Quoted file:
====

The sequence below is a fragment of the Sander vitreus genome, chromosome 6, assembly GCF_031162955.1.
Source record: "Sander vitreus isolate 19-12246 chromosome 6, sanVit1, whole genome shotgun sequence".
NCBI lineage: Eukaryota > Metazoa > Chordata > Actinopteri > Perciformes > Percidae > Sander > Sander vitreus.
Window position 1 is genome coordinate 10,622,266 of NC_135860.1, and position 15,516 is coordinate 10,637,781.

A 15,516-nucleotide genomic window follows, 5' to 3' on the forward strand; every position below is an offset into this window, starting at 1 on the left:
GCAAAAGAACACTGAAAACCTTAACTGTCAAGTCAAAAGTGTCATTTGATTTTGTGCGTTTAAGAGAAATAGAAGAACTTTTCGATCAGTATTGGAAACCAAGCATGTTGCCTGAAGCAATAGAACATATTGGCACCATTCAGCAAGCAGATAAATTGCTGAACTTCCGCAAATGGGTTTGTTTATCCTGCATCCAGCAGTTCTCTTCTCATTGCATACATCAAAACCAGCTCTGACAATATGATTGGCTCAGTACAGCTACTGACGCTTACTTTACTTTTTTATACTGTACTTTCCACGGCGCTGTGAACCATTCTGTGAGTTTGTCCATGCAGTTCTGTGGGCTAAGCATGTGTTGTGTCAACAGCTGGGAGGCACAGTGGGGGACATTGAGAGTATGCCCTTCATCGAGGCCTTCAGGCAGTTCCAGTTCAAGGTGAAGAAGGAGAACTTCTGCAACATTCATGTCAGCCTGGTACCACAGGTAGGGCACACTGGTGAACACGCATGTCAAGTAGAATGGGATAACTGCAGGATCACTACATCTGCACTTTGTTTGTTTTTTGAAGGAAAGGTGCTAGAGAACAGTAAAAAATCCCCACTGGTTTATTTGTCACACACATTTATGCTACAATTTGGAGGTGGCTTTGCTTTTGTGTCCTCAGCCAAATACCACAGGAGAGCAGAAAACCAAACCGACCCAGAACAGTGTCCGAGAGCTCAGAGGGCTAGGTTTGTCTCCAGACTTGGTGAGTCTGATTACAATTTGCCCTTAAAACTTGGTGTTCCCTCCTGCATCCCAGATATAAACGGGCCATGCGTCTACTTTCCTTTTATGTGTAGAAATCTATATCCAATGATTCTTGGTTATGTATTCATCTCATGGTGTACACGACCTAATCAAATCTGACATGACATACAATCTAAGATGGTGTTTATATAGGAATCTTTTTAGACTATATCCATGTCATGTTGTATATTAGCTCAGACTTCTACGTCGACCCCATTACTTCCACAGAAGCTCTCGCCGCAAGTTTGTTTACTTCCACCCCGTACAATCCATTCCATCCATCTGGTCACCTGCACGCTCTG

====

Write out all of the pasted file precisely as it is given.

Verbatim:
The sequence below is a fragment of the Sander vitreus genome, chromosome 6, assembly GCF_031162955.1.
Source record: "Sander vitreus isolate 19-12246 chromosome 6, sanVit1, whole genome shotgun sequence".
NCBI lineage: Eukaryota > Metazoa > Chordata > Actinopteri > Perciformes > Percidae > Sander > Sander vitreus.
Window position 1 is genome coordinate 10,622,266 of NC_135860.1, and position 15,516 is coordinate 10,637,781.

A 15,516-nucleotide genomic window follows, 5' to 3' on the forward strand; every position below is an offset into this window, starting at 1 on the left:
GCAAAAGAACACTGAAAACCTTAACTGTCAAGTCAAAAGTGTCATTTGATTTTGTGCGTTTAAGAGAAATAGAAGAACTTTTCGATCAGTATTGGAAACCAAGCATGTTGCCTGAAGCAATAGAACATATTGGCACCATTCAGCAAGCAGATAAATTGCTGAACTTCCGCAAATGGGTTTGTTTATCCTGCATCCAGCAGTTCTCTTCTCATTGCATACATCAAAACCAGCTCTGACAATATGATTGGCTCAGTACAGCTACTGACGCTTACTTTACTTTTTTATACTGTACTTTCCACGGCGCTGTGAACCATTCTGTGAGTTTGTCCATGCAGTTCTGTGGGCTAAGCATGTGTTGTGTCAACAGCTGGGAGGCACAGTGGGGGACATTGAGAGTATGCCCTTCATCGAGGCCTTCAGGCAGTTCCAGTTCAAGGTGAAGAAGGAGAACTTCTGCAACATTCATGTCAGCCTGGTACCACAGGTAGGGCACACTGGTGAACACGCATGTCAAGTAGAATGGGATAACTGCAGGATCACTACATCTGCACTTTGTTTGTTTTTTGAAGGAAAGGTGCTAGAGAACAGTAAAAAATCCCCACTGGTTTATTTGTCACACACATTTATGCTACAATTTGGAGGTGGCTTTGCTTTTGTGTCCTCAGCCAAATACCACAGGAGAGCAGAAAACCAAACCGACCCAGAACAGTGTCCGAGAGCTCAGAGGGCTAGGTTTGTCTCCAGACTTGGTGAGTCTGATTACAATTTGCCCTTAAAACTTGGTGTTCCCTCCTGCATCCCAGATATAAACGGGCCATGCGTCTACTTTCCTTTTATGTGTAGAAATCTATATCCAATGATTCTTGGTTATGTATTCATCTCATGGTGTACACGACCTAATCAAATCTGACATGACATACAATCTAAGATGGTGTTTATATAGGAATCTTTTTAGACTATATCCATGTCATGTTGTATATTAGCTCAGACTTCTACGTCGACCCCATTACTTCCACAGAAGCTCTCGCCGCAAGTTTGTTTACTTCCACCCCGTACAATCCATTCCATCCATCTGGTCACCTGCACGCTCTG